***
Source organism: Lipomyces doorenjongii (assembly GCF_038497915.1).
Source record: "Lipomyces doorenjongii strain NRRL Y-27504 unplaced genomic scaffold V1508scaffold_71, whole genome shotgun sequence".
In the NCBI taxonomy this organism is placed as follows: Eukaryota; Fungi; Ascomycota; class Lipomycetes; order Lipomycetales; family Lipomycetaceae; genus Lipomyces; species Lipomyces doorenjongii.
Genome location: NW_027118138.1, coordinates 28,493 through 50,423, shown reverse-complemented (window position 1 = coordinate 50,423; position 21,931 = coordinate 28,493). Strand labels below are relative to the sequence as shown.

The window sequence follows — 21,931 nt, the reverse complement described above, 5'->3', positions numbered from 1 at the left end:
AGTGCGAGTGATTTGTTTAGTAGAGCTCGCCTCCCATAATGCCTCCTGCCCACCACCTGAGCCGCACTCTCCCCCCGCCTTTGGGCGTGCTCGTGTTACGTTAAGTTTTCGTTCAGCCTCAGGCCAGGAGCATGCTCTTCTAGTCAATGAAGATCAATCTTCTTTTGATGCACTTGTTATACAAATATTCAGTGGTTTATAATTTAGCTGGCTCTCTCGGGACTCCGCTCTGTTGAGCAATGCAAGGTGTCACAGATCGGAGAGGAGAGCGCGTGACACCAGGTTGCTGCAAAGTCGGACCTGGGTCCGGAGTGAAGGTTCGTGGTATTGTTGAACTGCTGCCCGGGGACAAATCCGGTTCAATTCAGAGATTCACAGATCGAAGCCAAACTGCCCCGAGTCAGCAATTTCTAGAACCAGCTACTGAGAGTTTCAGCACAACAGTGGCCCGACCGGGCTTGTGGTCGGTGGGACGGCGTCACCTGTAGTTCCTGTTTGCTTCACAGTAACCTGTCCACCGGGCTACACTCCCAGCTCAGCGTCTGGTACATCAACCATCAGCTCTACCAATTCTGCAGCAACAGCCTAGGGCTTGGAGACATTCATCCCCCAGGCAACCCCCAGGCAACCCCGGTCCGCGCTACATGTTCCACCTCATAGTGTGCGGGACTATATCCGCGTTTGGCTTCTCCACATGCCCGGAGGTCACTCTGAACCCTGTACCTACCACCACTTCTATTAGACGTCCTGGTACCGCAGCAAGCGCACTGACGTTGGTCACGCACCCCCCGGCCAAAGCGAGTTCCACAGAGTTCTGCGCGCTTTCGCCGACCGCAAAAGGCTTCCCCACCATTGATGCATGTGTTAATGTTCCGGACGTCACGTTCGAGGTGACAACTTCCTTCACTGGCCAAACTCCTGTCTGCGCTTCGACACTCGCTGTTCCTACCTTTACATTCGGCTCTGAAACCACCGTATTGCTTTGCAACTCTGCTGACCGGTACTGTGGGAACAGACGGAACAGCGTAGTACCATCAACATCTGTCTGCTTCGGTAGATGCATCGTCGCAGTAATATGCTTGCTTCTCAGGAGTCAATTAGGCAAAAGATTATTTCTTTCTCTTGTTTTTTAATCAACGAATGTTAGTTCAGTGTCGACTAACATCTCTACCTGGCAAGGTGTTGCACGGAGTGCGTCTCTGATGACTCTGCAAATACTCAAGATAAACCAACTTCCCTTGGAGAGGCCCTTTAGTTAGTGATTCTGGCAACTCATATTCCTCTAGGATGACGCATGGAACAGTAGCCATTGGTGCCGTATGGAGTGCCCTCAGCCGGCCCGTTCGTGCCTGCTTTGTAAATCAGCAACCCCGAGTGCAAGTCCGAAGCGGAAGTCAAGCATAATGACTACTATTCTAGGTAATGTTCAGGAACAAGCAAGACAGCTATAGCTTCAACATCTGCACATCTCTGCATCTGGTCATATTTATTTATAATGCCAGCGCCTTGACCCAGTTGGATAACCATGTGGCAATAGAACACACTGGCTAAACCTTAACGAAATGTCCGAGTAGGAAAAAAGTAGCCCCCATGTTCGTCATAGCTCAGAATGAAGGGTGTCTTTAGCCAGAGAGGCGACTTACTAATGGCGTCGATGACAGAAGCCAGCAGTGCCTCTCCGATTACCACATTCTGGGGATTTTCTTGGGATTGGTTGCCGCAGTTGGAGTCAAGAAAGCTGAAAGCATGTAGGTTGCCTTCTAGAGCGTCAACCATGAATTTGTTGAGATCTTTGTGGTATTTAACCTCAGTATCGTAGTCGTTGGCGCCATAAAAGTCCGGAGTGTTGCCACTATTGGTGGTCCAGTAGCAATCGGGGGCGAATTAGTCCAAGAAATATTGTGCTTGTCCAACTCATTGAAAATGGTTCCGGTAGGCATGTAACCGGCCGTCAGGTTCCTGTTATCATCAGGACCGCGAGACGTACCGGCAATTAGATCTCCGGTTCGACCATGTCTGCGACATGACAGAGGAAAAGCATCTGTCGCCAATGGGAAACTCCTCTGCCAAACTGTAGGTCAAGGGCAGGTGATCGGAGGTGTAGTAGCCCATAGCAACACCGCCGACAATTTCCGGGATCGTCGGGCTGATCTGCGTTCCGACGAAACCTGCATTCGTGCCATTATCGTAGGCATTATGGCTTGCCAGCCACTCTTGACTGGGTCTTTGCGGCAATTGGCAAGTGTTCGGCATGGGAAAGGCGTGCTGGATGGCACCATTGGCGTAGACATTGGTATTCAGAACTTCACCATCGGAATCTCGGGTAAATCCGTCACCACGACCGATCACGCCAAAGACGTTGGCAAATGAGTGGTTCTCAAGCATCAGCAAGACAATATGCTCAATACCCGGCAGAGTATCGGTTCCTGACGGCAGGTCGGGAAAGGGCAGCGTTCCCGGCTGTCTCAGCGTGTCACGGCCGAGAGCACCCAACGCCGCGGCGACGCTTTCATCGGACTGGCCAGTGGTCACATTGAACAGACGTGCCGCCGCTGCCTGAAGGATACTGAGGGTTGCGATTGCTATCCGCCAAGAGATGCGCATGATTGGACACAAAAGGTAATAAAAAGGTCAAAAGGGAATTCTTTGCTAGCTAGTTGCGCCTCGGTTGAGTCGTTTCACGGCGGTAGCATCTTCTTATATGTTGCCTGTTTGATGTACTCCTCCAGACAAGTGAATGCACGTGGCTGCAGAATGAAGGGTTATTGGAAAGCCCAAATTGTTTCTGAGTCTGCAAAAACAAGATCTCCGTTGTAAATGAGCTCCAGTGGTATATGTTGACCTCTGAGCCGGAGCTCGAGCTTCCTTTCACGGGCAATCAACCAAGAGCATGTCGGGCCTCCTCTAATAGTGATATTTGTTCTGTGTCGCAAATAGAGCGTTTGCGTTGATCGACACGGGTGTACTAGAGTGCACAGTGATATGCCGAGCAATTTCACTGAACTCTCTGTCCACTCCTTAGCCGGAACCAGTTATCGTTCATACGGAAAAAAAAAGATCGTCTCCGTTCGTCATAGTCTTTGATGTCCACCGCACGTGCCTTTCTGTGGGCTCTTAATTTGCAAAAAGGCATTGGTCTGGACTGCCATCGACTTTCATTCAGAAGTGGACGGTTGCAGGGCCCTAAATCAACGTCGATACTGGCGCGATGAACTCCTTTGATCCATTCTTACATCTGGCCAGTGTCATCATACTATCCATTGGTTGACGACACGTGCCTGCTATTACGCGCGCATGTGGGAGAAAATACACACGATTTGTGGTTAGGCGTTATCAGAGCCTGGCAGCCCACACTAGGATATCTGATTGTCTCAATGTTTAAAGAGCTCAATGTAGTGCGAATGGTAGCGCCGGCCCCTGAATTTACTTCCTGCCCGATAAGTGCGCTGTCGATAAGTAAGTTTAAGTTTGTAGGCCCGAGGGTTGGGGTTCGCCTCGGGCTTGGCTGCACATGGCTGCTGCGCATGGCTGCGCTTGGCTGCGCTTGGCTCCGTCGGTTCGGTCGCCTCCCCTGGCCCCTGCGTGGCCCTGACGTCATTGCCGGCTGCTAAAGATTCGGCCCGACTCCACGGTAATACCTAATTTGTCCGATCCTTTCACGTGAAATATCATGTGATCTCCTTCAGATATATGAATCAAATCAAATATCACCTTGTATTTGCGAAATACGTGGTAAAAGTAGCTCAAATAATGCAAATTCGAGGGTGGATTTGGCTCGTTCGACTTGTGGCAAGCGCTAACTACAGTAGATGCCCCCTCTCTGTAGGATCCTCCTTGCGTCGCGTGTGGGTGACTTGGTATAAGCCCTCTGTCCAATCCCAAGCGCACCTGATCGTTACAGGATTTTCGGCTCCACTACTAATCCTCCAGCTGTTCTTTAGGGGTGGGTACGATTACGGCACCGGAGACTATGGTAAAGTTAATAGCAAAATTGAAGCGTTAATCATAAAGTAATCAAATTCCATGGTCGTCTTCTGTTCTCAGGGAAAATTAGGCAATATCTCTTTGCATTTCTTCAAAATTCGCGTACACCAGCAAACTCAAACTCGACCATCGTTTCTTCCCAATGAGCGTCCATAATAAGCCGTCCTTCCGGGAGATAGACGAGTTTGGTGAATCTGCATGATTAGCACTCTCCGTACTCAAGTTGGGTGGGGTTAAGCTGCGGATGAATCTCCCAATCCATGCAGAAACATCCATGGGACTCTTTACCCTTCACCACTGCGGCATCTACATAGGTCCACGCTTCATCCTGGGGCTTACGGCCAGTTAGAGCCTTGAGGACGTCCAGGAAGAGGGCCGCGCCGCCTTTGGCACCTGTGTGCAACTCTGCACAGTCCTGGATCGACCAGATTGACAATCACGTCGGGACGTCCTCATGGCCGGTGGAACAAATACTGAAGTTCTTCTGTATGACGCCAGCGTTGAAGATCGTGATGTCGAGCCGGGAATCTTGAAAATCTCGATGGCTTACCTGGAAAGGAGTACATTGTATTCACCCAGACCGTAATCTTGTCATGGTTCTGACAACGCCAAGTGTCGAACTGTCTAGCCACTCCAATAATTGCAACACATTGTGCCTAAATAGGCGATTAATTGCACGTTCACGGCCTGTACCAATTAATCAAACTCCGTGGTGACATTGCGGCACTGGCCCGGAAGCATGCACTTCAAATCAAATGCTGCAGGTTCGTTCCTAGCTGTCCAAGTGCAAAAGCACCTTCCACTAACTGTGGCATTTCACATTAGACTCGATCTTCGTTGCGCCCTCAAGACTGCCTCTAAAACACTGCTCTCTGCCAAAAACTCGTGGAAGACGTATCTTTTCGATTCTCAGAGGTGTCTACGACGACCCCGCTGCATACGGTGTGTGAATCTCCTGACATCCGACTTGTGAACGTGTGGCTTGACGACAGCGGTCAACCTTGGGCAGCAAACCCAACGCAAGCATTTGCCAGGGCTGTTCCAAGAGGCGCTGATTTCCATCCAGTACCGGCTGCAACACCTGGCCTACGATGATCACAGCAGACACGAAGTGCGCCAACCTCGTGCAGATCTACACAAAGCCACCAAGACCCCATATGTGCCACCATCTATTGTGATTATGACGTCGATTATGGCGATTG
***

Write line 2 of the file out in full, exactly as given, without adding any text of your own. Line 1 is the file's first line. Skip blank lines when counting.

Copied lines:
Source record: "Lipomyces doorenjongii strain NRRL Y-27504 unplaced genomic scaffold V1508scaffold_71, whole genome shotgun sequence".